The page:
As brain disorders such as Alzheimer’s disease, autism and depression increase in frequency, the synergistic fields of neurology and psychiatry may illuminate important clues that can lead to innovative treatments for these conditions.
That was the message from the Nov. 8 seminar “Autism to Alzheimer’s: New Discoveries in Neuroscience,” which brought experts from Weill Cornell Medicine and the UCSF Weill Institute for Neurosciences together to present their latest research findings. The half-day meeting preceded the second annual Weill Neurosciences Symposium, hosted by Weill Cornell Medicine, and assembled leaders in science and medicine to showcase innovative research and inspire new ideas and paths toward discovery. The symposium alternates annually between Weill Cornell Medicine and UCSF.
“In many ways what we're finding, almost by accident, by our genetic studies is that many of the same genes that are found in autism, in schizophrenia, and in neurodegenerative diseases all overlap with each other,” said Dr. Francis Lee, chair of the Department of Psychiatry at Weill Cornell Medicine.
Neurological diseases are the leading cause of disability and the second-leading cause of death worldwide, with one out of every six deaths related to a neurological condition. Investigators have made important strides in their understanding of how these diseases develop and how to treat them, but more work needs to be done to improve affected patients’ health. Presentations at the meeting highlighted basic science and clinical research discoveries by investigators from Weill Cornell Medicine and the UCSF Weill Institute for Neurosciences that promises to move the needle on improving treatments for patients with autism and neurodegenerative diseases.
Autism expert Dr. Rebecca Jones, an assistant professor of neuroscience in psychiatry at Weill Cornell Medicine, discussed her work developing mobile and wearable devices to better assess the efficacy of treatment in children with the disorder. Because autism is a behavioral disorder, measuring the success or failure of treatments is more difficult than for diseases such as diabetes or cancer, which can be monitored by testing blood sugar levels or the size of a tumor, respectively. To provide such insight, Dr. Jones, who is also a scientist at the Center for Autism and the Developing Brain, a collaboration between Weill Cornell Medicine, NewYork-Presbyterian and Columbia University Vagelos College of Physicians and Surgeons, has pioneered innovative devices that can enable parents and clinicians to observe and record behavior at home and outside of the clinic. Her work suggests that these devices may improve the ability to detect whether treatments are working in autism and ultimately allow researchers to better understand autism behaviors.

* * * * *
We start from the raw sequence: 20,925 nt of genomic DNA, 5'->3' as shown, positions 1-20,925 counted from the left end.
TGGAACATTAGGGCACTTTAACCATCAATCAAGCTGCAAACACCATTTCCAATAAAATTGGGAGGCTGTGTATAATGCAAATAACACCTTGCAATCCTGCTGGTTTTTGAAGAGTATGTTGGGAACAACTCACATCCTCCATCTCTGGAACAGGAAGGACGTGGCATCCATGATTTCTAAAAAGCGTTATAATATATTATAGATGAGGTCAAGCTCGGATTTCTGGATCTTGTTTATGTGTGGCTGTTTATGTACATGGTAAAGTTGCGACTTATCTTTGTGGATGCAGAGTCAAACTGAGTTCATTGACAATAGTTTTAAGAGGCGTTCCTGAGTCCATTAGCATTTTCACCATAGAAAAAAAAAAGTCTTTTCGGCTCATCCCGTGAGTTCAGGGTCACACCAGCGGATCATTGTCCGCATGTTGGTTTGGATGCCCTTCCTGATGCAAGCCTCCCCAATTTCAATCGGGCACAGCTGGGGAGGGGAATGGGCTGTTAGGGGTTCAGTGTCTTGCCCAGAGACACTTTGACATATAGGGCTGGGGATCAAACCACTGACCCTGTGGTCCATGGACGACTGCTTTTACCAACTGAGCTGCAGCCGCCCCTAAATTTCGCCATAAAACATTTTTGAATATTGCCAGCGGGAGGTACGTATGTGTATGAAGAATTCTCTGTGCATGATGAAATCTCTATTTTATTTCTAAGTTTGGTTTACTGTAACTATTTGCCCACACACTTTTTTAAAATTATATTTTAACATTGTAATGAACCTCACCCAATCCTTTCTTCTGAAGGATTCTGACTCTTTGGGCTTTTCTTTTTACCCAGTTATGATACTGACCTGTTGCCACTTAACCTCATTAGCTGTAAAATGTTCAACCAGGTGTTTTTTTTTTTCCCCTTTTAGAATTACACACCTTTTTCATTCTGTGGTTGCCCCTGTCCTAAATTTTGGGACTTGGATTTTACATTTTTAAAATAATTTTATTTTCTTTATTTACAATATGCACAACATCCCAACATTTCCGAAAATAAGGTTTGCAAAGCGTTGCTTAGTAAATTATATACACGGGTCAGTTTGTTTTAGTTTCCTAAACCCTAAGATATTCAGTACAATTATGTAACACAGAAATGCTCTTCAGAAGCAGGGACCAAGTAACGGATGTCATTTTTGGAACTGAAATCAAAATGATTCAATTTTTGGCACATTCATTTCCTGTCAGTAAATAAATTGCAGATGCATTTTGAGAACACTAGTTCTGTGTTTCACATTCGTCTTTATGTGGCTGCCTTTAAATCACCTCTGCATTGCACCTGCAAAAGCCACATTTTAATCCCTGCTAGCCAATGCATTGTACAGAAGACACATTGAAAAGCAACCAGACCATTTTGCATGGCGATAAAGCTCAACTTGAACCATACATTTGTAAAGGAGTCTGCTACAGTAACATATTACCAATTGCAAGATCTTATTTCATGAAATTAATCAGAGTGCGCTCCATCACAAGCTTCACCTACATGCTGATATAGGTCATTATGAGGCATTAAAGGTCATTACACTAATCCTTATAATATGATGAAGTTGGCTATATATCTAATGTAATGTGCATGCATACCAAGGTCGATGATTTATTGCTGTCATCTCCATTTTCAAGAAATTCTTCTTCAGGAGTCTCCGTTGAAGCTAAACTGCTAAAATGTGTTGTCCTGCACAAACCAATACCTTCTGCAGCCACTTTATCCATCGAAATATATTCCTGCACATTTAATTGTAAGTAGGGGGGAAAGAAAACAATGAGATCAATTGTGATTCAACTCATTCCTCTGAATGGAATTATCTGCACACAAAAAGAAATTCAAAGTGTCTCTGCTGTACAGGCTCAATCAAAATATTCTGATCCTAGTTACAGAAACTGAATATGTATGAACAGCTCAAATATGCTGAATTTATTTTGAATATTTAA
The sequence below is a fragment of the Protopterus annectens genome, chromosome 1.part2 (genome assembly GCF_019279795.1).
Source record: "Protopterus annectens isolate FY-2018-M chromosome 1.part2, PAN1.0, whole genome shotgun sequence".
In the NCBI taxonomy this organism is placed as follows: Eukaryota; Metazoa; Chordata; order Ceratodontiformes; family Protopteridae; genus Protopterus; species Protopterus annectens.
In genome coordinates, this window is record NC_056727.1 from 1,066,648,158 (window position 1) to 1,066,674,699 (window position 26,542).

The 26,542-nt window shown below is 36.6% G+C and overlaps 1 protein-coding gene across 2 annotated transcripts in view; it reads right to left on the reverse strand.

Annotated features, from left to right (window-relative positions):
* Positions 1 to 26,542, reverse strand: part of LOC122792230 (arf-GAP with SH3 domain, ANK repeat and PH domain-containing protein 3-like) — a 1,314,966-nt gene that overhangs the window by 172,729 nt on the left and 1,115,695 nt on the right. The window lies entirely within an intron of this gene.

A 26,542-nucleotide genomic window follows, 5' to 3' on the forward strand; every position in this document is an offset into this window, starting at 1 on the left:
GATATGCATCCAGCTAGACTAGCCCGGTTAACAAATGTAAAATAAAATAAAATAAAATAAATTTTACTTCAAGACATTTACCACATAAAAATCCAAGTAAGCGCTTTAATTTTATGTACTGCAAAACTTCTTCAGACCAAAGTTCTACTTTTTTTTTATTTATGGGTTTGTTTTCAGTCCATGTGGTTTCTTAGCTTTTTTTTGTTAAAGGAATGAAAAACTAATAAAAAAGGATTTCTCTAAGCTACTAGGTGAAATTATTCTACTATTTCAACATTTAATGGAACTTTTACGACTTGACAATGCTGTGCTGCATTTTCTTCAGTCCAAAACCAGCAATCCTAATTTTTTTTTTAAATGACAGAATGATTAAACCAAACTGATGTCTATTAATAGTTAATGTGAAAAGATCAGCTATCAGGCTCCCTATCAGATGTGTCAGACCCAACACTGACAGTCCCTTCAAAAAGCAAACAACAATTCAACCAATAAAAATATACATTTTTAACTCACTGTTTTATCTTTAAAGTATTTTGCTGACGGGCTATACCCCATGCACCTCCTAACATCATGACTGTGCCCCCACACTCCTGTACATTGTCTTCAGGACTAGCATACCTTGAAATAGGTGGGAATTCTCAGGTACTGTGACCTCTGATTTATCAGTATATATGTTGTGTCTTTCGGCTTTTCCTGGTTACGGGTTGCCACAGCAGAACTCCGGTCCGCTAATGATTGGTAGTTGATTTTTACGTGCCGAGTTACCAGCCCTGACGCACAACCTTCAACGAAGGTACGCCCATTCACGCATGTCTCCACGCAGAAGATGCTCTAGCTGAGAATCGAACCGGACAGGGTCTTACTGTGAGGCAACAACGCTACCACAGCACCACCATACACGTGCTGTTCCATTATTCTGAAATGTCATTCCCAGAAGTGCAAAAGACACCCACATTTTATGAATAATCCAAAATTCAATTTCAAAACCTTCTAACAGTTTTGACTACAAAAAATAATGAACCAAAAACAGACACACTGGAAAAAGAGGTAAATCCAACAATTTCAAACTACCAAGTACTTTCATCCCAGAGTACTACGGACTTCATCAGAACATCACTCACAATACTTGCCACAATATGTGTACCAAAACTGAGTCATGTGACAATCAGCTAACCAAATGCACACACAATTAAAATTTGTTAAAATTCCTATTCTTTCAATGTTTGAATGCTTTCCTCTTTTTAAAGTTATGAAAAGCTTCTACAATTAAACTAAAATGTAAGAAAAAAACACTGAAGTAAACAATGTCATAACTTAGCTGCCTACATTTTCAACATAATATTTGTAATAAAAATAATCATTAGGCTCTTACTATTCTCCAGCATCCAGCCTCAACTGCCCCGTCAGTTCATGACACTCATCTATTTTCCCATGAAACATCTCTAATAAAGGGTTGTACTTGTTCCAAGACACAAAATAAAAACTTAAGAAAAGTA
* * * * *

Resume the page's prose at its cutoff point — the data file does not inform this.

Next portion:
Dr. Matthew State, director of the Langley Porter Psychiatric Institute, Oberndorf Family Distinguished Professor of Psychiatry and chair of the Department of Psychiatry at UCSF, discussed progress in identifying genes associated with autism, which now number nearly 100. His team has analyzed these genes to better understand how they lead to developmental problems. His group has pinpointed the mid fetal stage of human brain development, during which a large group of these genes are acting in the deep layers of a region of the brain called the cerebral cortex. Dr. State said this finding will enable researchers to better understand when, where and what biological mechanisms are leading to autism-related behaviors. He also described emerging opportunities to target these genes directly to develop novel and more effective treatments.